Car manufacturing and consumer demand in the European union rebounded in the first months of this year when compared to very low levels of 2009.
The trend, however, slowed as the year progressed and the influence of short-term factors faded.
These figures have been publised in the latest ACEA Economic Report. The automobile industry’s trade association (ACEA) publishes the Economic Report 3 times a year, giving added insight into market trends and motor vehicle production.
New passenger car manufacturing in the EU bounced back 34% 3 months into the 2010, when compared to 1st quarter of 2009. However, production was still 13% down when compared to the 1st quarter of 2008.
Germany remained the largest car manufacturing country in the EU by units produced, (1.4 million units, 33%), while the UK saw car production pick up most ( 72.7%) compared to the first quarter of 2009. Except for Finland (-59.5%), Belgium (-10.5%), the Netherlands (-7.5%) and Italy (-.1%), all countries posted growth.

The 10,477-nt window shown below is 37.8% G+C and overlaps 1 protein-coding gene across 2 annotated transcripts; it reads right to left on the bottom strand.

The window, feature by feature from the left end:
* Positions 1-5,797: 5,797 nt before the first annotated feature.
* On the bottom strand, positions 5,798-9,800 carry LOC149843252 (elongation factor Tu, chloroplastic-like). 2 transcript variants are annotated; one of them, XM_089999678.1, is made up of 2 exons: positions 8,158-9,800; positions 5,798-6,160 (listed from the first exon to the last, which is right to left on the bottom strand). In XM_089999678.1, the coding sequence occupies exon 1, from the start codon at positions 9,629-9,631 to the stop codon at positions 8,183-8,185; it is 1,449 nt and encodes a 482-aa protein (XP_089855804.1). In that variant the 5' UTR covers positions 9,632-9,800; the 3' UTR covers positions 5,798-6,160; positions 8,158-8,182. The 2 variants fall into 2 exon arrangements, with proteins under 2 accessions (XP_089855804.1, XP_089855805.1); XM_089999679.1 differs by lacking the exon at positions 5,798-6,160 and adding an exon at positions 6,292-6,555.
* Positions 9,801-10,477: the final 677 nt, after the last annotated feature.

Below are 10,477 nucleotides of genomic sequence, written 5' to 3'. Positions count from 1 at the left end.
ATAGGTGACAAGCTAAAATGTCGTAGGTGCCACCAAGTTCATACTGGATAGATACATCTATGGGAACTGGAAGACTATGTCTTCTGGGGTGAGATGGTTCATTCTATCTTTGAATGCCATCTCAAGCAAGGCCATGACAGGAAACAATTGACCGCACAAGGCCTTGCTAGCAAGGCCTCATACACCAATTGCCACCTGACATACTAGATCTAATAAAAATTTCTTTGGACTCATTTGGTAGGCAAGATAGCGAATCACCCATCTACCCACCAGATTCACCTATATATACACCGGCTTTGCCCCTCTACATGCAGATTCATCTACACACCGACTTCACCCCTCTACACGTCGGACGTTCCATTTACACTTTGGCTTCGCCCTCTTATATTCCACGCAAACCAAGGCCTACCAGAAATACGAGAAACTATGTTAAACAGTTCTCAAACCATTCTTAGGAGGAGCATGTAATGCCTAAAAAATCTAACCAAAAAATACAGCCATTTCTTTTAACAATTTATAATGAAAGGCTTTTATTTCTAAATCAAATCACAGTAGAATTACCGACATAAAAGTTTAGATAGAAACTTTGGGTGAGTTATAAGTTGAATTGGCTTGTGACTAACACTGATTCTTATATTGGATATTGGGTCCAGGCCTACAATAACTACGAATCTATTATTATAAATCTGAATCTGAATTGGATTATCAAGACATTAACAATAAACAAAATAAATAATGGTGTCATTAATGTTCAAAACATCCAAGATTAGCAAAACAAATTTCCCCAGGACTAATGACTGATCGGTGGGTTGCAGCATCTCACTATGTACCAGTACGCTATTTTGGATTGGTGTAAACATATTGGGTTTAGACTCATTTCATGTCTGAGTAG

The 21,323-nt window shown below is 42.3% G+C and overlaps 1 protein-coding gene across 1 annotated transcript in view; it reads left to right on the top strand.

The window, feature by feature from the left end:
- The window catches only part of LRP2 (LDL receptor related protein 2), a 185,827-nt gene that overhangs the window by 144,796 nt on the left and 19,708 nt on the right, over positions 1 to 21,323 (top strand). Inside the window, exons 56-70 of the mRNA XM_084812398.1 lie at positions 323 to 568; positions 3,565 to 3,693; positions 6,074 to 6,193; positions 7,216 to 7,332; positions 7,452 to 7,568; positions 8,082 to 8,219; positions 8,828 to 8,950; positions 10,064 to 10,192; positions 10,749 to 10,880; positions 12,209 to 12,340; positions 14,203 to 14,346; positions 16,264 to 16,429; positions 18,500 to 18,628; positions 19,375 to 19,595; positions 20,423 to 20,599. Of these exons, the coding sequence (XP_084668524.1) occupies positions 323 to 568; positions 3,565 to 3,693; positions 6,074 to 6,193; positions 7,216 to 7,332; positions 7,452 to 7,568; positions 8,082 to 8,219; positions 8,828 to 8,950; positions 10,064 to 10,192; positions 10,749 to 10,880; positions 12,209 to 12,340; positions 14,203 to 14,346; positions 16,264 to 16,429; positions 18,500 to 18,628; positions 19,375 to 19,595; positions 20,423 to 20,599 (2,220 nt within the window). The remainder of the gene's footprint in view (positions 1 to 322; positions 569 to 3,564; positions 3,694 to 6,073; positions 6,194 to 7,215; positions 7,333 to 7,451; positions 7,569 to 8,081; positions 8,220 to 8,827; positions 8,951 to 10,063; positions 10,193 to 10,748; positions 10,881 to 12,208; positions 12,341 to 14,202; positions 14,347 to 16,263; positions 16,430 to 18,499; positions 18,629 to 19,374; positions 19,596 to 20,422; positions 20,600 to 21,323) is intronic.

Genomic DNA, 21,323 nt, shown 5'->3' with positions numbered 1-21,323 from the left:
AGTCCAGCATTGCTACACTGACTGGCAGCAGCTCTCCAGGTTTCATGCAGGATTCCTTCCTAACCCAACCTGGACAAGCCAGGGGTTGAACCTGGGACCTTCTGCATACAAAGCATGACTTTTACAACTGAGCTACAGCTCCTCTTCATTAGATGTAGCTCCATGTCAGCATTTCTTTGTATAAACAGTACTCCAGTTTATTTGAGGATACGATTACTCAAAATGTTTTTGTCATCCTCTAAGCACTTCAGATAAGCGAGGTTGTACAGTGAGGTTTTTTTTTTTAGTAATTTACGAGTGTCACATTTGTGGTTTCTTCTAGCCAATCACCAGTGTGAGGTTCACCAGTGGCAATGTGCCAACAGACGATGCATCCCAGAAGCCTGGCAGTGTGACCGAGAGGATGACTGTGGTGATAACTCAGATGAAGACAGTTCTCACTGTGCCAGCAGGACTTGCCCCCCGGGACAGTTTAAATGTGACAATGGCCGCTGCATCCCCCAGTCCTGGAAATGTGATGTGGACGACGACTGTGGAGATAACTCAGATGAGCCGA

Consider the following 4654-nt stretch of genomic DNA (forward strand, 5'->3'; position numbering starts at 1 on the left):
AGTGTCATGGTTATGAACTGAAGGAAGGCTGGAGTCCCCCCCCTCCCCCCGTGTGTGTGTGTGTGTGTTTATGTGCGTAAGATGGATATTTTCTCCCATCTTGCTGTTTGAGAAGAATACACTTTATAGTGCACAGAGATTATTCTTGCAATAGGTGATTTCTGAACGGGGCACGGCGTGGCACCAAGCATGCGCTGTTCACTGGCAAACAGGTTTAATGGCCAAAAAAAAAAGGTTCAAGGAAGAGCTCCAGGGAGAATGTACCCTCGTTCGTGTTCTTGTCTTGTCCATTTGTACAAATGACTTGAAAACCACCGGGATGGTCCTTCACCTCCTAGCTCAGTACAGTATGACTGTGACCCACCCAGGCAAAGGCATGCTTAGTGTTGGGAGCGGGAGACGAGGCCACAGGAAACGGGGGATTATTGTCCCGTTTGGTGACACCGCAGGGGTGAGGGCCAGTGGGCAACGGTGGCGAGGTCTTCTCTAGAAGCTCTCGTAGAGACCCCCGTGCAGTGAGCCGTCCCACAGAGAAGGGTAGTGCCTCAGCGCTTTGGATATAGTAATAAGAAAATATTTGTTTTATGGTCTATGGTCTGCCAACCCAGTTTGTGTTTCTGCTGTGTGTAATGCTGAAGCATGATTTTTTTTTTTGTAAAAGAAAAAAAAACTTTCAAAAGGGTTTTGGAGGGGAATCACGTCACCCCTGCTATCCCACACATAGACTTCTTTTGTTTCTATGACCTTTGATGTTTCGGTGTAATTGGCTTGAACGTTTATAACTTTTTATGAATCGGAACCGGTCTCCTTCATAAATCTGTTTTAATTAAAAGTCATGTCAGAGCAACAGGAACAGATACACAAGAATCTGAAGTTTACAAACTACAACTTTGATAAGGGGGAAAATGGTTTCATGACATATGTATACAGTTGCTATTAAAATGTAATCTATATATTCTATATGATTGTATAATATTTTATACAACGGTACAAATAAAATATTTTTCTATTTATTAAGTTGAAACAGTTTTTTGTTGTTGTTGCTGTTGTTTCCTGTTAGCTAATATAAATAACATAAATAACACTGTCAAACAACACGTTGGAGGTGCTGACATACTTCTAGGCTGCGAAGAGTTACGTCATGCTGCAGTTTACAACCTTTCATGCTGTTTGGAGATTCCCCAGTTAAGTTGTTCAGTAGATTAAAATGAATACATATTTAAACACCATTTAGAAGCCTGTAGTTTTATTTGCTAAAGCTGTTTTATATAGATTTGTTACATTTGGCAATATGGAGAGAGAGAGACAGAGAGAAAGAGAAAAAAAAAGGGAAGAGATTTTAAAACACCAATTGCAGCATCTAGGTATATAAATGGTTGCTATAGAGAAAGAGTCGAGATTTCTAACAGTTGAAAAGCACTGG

In 2010, demand for new passenger cars in the EU continued to grow until a 7.4% decline was noted in April. In May, new registrations further decreased by 9.3%. The recent drops reflect both the end to the various government scrappage schemes as well as the continuing challenging economic situation in the EU.
From January to May, small cars (segments A and B) accounted for 44.6% of the total market for new cars compared to 45.3% in the same period of 2009. Half of all new cars registered had a diesel engine, compared to 46.3% over January – May last year.